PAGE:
With little ability to relocate, N. Korean defector women endure stalking in silence

Posted on : 2023-04-21 17:07 KST Modified on : 2023-04-21 17:13 KST
After leaving the Hanawon resettlement center, North Korean defectors are required to live in a designated residential area where they must live for 2 years
(Getty Images Bank)
(Getty Images Bank)

A woman who defected from North Korea endured stalking for three years after arriving in the South.

Early each morning, her stalker would come by and knock on her door. The psychological effect was so extreme that she would be scared out of her wits every time delivery workers rang her doorbell in the daytime.

But she didn’t dare report the stalking to the police for fear of retaliation. She was deterred by the difficulty of changing her place of residence as a North Korean defector.

“It would have been nice to file a report and move somewhere else. If the stalker didn’t know where I’d gone, he couldn’t have harassed me anymore,” she said.

“But I have to live in an apartment subsidized [by the government]. If I report the issue to the police, they’ll let the stalker off with a fine, and [then the retaliation] might get even worse.”

According to a new report by the South Korean government, North Korean women living in the South are reluctant to report stalking and other gender-based violence to the authorities because of the difficulty they face moving.

On Thursday, the Hankyoreh obtained a Ministry of Gender Equality and Family-commissioned report titled “A Study of Methods to Reinforce Aid Programs for North Korean Female Defectors Victimized by Violence,” from the office of Yang-Yi Won-young, a lawmaker with the Democratic Party. The report contains the stories of North Korean women who have become targets of violence since settling in South Korea.

The report contains a survey of 109 women between their 20s and 50s and interviews with 25 women between their 20s and 60s and 13 people involved in the aid programs, all of whom had defected from North Korea.

In the survey, 22.9% of the women (25) said they had experienced sexual harassment or sexual violence. But only 16% of them said they had reported those crimes to the police or asked for help from support groups for victims of violence against women (multiple answers were allowed on the survey). Most of the women said they hadn’t taken action because they didn’t know how or because they were afraid of retaliation and rumors.

The report cites restrictions on moving as one of the reasons women from the North are reluctant to report gender-based violence to the police. After leaving the Hanawon resettlement center, North Korean defectors are required to live in a designated residential area. And the first rental unit defectors are given comes with a stipulation: they aren’t allowed to move for two years.

To move before that period is up, they must meet one of 10 conditions, which include moving into public housing, marrying someone with housing of their own, being hospitalized for at least six months for treatment of a disease, or attending university or graduate school in another area.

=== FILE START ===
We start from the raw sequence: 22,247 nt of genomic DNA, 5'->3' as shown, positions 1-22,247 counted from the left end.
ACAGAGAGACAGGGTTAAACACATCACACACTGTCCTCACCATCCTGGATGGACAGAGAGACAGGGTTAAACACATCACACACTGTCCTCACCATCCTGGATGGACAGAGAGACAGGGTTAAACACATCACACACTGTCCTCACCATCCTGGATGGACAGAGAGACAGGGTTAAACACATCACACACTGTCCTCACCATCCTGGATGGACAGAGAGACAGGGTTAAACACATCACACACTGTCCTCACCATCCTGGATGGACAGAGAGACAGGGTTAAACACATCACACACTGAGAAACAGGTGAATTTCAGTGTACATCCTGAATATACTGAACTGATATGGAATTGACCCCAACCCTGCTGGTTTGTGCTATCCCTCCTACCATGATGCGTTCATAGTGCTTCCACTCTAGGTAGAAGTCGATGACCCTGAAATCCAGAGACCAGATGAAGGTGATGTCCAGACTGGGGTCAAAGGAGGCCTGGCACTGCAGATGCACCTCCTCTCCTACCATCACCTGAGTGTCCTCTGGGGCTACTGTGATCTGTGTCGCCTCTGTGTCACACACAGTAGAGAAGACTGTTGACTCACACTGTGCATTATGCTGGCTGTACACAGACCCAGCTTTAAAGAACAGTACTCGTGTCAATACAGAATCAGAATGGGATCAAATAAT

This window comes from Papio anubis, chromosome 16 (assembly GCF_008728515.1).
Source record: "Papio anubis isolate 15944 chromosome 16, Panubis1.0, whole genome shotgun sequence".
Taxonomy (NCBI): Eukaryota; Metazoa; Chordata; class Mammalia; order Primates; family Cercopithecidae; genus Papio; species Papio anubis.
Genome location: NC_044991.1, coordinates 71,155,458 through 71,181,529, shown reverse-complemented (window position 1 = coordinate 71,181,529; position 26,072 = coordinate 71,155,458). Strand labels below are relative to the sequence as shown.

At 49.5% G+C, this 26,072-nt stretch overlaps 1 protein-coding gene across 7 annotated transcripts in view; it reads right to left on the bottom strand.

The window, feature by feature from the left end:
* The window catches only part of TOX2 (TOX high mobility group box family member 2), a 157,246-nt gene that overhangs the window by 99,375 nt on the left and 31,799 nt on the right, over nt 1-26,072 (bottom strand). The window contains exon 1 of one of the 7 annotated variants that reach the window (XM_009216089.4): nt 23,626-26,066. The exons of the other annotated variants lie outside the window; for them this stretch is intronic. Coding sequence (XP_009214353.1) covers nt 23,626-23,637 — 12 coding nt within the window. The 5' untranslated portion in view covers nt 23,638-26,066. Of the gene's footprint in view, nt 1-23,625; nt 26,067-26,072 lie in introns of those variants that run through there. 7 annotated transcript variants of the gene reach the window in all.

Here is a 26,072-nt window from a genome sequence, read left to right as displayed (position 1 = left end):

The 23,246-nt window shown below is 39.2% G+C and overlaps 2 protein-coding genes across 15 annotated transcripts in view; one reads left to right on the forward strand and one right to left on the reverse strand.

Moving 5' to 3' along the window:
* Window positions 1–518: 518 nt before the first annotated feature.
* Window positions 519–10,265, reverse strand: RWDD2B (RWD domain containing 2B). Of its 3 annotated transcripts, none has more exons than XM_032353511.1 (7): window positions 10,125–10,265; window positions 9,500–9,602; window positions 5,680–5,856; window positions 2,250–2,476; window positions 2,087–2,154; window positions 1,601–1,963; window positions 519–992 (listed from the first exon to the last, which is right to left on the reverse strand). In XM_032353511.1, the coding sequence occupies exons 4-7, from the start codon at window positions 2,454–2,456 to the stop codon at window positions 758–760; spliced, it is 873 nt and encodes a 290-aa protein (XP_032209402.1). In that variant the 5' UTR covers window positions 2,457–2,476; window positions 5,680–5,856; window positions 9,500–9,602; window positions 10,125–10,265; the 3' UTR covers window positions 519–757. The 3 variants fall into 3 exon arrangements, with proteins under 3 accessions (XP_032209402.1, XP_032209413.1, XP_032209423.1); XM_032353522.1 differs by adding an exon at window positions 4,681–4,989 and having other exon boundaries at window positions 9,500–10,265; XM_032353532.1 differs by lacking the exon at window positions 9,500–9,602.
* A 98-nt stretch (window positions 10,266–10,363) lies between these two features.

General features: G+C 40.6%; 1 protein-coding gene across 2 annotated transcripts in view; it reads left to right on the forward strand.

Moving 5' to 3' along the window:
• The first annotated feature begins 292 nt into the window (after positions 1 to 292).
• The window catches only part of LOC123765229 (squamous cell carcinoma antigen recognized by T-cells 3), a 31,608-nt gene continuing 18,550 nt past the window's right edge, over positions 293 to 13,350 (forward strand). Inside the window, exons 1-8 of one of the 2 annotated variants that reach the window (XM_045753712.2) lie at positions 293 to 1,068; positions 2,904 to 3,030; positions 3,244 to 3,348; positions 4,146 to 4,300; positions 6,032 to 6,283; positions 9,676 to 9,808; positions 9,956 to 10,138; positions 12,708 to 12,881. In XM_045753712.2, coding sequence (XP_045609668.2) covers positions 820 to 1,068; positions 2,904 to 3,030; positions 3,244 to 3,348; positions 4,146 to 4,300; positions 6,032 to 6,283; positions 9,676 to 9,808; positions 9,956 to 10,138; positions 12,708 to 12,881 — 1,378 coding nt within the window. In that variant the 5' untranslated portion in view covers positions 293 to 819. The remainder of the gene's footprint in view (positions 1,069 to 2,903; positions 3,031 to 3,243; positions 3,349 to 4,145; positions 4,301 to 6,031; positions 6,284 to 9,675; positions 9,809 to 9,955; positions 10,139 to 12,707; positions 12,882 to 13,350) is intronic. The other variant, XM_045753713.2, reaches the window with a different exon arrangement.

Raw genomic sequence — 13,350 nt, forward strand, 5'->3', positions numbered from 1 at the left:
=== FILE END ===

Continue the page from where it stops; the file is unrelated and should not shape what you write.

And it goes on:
An official from Korea’s Ministry of Unification offered the following explanation. “According to Article 20, Paragraph 6, of the North Korean Defectors Protection and Settlement Support Act, a protected individual can be given the assistance needed for relocation if the exposure of their place of residence has endangered or will likely endanger their physical safety or life.”

But victims still have to prove that their safety or life is endangered, and “assistance needed for relocation” doesn’t mean they’ll be able to immediately move to another rental unit. Both of those factors discourage victims from contemplating a move.

Chun Su-mi is an attorney with the Good Lawyers Public Interest Reporting Center who gives legal advice to women from North Korea who have faced sexual violence.

“Because the rental units North Korean defectors move into after leaving Hanawon are so inexpensive, moving to other housing isn’t easy [even after the two-year lease is over]. Defectors who suffer sexual violence at home often continue to live there despite the trauma doing so involves,” Chun said.

“The guidelines for helping defectors move should be improved to ensure their safety. That should include allowing women to ask to be relocated because of gender-based violence,” the attorney added.

“The reality is that North Korean women face a high risk of suffering gender-based violence. The National Assembly needs to take an interest in setting up a resettlement support system that takes their circumstances into account,” Yang-Yi Won-young said.

By Yi Ju-been, staff reporter

Please direct questions or comments to [english@hani.co.kr]

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